New CMS chief Dr. Berwick gets recess appointment, sidestepping Senate

The AMA and other physician organizations that supported the nomination hailed the move, but some GOP senators expressed outrage.

By Chris Silva — Posted July 7, 2010

Print  |   Email  |   Respond  |   Reprints  |   Like Facebook  |   Share Twitter  |   Tweet Linkedin

President Obama announced July 7 that he was immediately appointing Donald M. Berwick, MD, as the next administrator of the Centers for Medicare & Medicaid Services. Because the move came during a congressional recess, the nomination no longer will require Senate approval.

As a recess appointee, Dr. Berwick -- a Harvard professor and president and CEO of the Institute for Healthcare Improvement -- will wield the same authority as a permanent appointee. However, his appointment will expire at the end of the next session of Congress, meaning he can stay at CMS only through the end of 2011 unless the Senate confirms him later through the traditional nominating process.

Obama said sidestepping the upper chamber was necessary, as he felt objections from Republican senators meant Dr. Berwick was not going to be confirmed in an expeditious manner. "It's unfortunate that at a time when our nation is facing enormous challenges, many in Congress have decided to delay critical nominations for political purposes," he said in a statement.

The move was cheered by several physician organizations, including the American Medical Association, which supported Dr. Berwick's nomination since the president first announced it in April.

"The important post of CMS administrator has been vacant for too long. Dr. Berwick is widely known and well-respected for his leadership efforts focused on optimizing the quality and safety of patient care," said AMA Immediate Past President J. James Rohack, MD. "We look forward to working with Dr. Berwick at CMS on implementation of the new health reform law and on ensuring that physicians can continue to care for seniors who rely on Medicare."

Dr. Berwick, a pediatrician, is the first permanent CMS administrator since Mark B. McClellan, MD, PhD, stepped down in October 2006. The agency has been run by a string of interim chiefs since then.

Supporters of Dr. Berwick agreed that the post was too important to continue to leave vacant, particularly in light of the national health system reform law. Under reform, the federal government will commit more public funding toward covering tens of millions of uninsured and boosting primary care, among other major changes that will require the direct involvement of CMS.

"Dr. Berwick's medical expertise and commitment to ensuring high quality care for all while managing costs will serve America well as CMS implements the reforms in the Patient Protection and Affordable Care Act," said Lori Heim, MD, president of the American Academy of Family Physicians.

But several Republican senators blasted the recess appointment as a failure of the White House's commitment to government transparency. The senators had expressed concerns about perceived problems in Dr. Berwick's background, including past comments which they interpreted as favoring government limits on health care and lauding Britain's single-payer health system.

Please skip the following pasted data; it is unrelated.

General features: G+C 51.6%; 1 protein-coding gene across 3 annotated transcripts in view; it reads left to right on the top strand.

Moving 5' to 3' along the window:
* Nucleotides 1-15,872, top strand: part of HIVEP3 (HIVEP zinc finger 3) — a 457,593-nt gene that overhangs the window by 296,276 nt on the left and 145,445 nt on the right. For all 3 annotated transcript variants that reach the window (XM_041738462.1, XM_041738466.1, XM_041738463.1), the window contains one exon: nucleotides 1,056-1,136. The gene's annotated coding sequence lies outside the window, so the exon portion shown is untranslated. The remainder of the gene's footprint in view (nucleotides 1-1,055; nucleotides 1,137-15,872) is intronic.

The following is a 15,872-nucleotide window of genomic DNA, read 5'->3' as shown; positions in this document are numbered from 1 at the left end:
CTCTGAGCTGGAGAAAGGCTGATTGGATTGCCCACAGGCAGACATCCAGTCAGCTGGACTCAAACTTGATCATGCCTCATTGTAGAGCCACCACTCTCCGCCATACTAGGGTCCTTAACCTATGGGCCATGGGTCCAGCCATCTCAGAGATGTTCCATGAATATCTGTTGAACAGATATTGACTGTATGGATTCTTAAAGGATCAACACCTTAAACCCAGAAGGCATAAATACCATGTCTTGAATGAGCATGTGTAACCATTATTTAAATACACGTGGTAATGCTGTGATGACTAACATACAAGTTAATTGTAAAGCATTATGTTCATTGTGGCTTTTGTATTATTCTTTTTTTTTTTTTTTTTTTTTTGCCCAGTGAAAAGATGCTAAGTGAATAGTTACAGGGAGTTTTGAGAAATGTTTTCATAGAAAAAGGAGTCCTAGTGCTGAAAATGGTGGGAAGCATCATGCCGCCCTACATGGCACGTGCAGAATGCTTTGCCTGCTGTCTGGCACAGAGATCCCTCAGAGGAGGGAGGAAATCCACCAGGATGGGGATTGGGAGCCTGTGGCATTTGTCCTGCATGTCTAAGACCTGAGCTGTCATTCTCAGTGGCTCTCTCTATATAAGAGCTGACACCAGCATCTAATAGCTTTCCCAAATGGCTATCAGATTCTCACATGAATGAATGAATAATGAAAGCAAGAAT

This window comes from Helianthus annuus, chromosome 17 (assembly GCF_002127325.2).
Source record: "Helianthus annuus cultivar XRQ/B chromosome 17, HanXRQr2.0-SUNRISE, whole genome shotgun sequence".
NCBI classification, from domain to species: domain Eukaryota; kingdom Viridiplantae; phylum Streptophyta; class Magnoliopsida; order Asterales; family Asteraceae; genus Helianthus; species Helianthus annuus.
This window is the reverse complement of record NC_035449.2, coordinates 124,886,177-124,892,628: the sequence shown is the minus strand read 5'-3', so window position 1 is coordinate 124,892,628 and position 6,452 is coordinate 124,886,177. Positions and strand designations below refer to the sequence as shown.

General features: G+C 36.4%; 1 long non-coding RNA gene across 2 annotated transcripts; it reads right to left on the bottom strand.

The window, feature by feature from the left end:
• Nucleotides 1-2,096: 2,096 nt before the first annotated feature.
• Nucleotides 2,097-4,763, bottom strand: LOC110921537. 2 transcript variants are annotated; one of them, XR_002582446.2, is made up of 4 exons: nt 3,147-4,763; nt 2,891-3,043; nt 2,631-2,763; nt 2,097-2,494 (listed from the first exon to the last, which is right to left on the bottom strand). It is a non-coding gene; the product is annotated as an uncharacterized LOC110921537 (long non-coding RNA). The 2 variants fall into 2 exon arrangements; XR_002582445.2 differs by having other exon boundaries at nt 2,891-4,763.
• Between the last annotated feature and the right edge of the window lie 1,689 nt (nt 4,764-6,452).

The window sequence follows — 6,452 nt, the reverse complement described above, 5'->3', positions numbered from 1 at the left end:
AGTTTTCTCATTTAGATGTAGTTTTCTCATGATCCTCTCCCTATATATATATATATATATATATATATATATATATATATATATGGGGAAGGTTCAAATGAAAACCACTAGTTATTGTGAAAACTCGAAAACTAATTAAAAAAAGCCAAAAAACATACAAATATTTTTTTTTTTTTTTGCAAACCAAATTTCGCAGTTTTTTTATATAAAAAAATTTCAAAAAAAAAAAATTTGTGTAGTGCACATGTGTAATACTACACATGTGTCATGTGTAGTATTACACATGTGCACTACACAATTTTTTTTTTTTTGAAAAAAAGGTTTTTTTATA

"The American people have a right to know about [Dr.] Berwick's background, his thoughts on rationing and government-run health care, and any potential conflicts of interest," said Sen. Charles Grassley (R, Iowa), the ranking GOP member on the Senate Finance Committee. The Finance panel would have considered the nomination ahead of a full Senate vote had the recess appointment not taken place.

IHI is a Cambridge, Mass., nonprofit organization that promotes concepts to improve the quality of patient care.

Back to top



Read story

Confronting bias against obese patients

Medical educators are starting to raise awareness about how weight-related stigma can impair patient-physician communication and the treatment of obesity. Read story

Read story


American Medical News is ceasing publication after 55 years of serving physicians by keeping them informed of their rapidly changing profession. Read story

Read story

Policing medical practice employees after work

Doctors can try to regulate staff actions outside the office, but they must watch what they try to stamp out and how they do it. Read story

Read story

Diabetes prevention: Set on a course for lifestyle change

The YMCA's evidence-based program is helping prediabetic patients eat right, get active and lose weight. Read story

Read story

Medicaid's muddled preventive care picture

The health system reform law promises no-cost coverage of a lengthy list of screenings and other prevention services, but some beneficiaries still might miss out. Read story

Read story

How to get tax breaks for your medical practice

Federal, state and local governments offer doctors incentives because practices are recognized as economic engines. But physicians must know how and where to find them. Read story

Read story

Advance pay ACOs: A down payment on Medicare's future

Accountable care organizations that pay doctors up-front bring practice improvements, but it's unclear yet if program actuaries will see a return on investment. Read story

Read story

Physician liability: Your team, your legal risk

When health care team members drop the ball, it's often doctors who end up in court. How can physicians improve such care and avoid risks? Read story

  • Stay informed
  • Twitter
  • Facebook
  • RSS
  • LinkedIn